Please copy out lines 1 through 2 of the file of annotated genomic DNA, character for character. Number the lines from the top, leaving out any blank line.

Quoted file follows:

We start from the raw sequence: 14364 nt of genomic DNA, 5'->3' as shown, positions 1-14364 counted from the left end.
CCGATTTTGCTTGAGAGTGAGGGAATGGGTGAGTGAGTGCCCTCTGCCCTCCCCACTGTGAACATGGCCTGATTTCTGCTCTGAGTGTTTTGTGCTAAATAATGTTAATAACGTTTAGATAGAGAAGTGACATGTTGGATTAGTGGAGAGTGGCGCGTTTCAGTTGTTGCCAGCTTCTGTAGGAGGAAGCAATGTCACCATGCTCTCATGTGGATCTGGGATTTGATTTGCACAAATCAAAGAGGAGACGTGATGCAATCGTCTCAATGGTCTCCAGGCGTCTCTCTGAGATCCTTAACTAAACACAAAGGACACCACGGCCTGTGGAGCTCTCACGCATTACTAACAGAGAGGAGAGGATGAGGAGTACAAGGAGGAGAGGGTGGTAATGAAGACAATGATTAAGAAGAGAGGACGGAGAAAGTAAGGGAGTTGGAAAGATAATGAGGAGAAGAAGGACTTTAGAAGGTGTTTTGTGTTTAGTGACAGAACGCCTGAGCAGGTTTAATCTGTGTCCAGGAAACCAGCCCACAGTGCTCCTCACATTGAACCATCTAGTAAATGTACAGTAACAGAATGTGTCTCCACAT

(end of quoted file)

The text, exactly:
We start from the raw sequence: 14364 nt of genomic DNA, 5'->3' as shown, positions 1-14364 counted from the left end.
CCGATTTTGCTTGAGAGTGAGGGAATGGGTGAGTGAGTGCCCTCTGCCCTCCCCACTGTGAACATGGCCTGATTTCTGCTCTGAGTGTTTTGTGCTAAATAATGTTAATAACGTTTAGATAGAGAAGTGACATGTTGGATTAGTGGAGAGTGGCGCGTTTCAGTTGTTGCCAGCTTCTGTAGGAGGAAGCAATGTCACCATGCTCTCATGTGGATCTGGGATTTGATTTGCACAAATCAAAGAGGAGACGTGATGCAATCGTCTCAATGGTCTCCAGGCGTCTCTCTGAGATCCTTAACTAAACACAAAGGACACCACGGCCTGTGGAGCTCTCACGCATTACTAACAGAGAGGAGAGGATGAGGAGTACAAGGAGGAGAGGGTGGTAATGAAGACAATGATTAAGAAGAGAGGACGGAGAAAGTAAGGGAGTTGGAAAGATAATGAGGAGAAGAAGGACTTTAGAAGGTGTTTTGTGTTTAGTGACAGAACGCCTGAGCAGGTTTAATCTGTGTCCAGGAAACCAGCCCACAGTGCTCCTCACATTGAACCATCTAGTAAATGTACAGTAACAGAATGTGTCTCCACAT